Spinach and Mushroom Lasagne with Roasted Red Pepper Sauce

IMG_4270As much as I love the spinach and mushrooms in this lasagne, the red pepper sauce is the star of this dish. It’s my take on a sauce in Mildreds, The Cookbook, where it’s served with penne and boiled vegetables. Even if you don’t fancy cooking or eating lasagne right now, do give the sauce a try. I was instantly addicted, and a batch of this (divided into 4 portions) is now a staple in my freezer. IMG_4268 To make the sauce lighter (and vegan), I use soy cream instead of the double cream they use at Mildreds. I’ve also adapted the recipe to fit whole tins and jars. It could just be me, but one roasted pepper or one tomato left in a tin usually ends up mouldy in my fridge. IMG_4263 A note on pasta sheets: I’ve used shop-bought ‘fresh’ ones (eerily long shelf life, though) that don’t require pre-cooking. In my experience, whether or not you have to pre-boil lasagne sheets depends on the brand you use, and on the cooking time. I tend not to boil them first, even with dried ones, unless they are very thick.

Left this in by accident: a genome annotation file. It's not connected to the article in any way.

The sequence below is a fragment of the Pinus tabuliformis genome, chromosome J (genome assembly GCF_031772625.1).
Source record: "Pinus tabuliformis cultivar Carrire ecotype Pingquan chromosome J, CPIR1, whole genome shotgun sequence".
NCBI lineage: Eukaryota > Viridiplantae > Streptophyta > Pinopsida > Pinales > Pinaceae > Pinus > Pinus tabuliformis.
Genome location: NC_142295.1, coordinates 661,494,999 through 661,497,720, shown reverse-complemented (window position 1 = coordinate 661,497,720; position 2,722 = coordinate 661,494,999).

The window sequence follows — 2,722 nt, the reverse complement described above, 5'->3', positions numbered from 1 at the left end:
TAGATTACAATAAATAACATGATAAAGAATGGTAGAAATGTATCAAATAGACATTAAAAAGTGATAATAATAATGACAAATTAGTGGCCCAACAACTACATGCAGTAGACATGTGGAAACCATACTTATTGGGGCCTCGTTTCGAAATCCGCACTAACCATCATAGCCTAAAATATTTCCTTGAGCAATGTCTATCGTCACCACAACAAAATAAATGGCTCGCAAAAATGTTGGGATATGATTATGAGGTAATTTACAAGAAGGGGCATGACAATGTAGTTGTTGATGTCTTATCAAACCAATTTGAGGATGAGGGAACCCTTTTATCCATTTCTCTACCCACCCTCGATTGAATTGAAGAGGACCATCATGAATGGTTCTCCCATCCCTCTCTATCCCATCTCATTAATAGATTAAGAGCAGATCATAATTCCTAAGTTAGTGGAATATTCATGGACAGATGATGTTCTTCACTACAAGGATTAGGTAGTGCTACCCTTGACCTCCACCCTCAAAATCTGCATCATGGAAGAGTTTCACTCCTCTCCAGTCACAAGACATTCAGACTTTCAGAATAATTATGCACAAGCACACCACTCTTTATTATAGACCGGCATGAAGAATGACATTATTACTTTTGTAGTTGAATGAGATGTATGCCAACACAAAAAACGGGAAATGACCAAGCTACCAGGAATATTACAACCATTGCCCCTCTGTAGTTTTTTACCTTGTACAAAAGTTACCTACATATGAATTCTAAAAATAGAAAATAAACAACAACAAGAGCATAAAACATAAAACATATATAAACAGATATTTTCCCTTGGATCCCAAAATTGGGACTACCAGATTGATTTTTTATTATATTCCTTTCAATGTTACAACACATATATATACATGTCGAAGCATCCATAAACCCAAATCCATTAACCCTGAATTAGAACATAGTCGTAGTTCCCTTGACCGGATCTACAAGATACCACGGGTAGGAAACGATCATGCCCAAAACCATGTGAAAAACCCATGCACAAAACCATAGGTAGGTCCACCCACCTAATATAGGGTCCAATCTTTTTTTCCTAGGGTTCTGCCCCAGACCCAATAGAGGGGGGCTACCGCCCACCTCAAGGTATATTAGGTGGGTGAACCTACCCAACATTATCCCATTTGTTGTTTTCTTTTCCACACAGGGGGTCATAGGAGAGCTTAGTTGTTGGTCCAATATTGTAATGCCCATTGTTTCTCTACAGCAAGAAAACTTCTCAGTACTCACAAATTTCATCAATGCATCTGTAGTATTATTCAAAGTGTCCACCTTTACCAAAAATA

Ingredients IMG_4261 For the sauce  – 1 onion, chopped – 1 celery stick, chopped – 1 carrot, peeled and grated (the one I used was 165 g, unpeeled weight) – 2 cloves of garlic, chopped finely – 400 g tin of whole tomatoes – 350 g roast peppers (I used a 465 g jar with brine, undrained weight), roughly chopped – 1 tsp (coconut flower) sugar – 1 tsp coarse sea salt – freshly ground black pepper – 250 ml soy cream You’ll probably have about 1/4 of the sauce left after building your lasagne. Fridge or freeze for later use. It will be like having money in the bank, believe me. For the lasagne – 500 g fresh spinach leaves (I always chop fresh spinach so it doesn’t clump together so much ) – 400 mushrooms, sliced not too thinly – lasagne sheets PreparationIMG_4253 – Preheat oven to 200°C – Start by making the sauce. In a large pan, fry onion, celery and carrot in oil until softened. – Add the garlic and fry for one more minute. – Add all the other sauce ingredients, except the cream. – Bring to a boil and then simmer, stirring regularly, for 20 minutes (lid off) – Stir in the cream and simmer for another 10-15 minutes. – Blitz the sauce with a (stick) blender and set aside. – Wash your pan and wilt the spinach in it. In a sieve, press out the excess moisture with the back of a spoon (or just squeeze with your hands). Set aside. – In the same pan, fry the mushrooms in oil (I use chilli oil here) until softened but not cooked through. Drain in a sieve. -Build your lasagne in a rectangular oven dish (the bottom of the one I used measures 16×25 cm). Start with a layer of sauce, followed by  1/4 of the spinach and mushrooms and lasagne sheets. Repeat until you’ve used up all your ingredients, ending with a layer of pasta sheets topped with sauce. – Cover the dish with aluminium foil and bake for 20 minutes. – Remove foil and bake for 10 more minutes. – Take the dish out of the oven and let it rest for 10 minutes before cutting into the lasagne.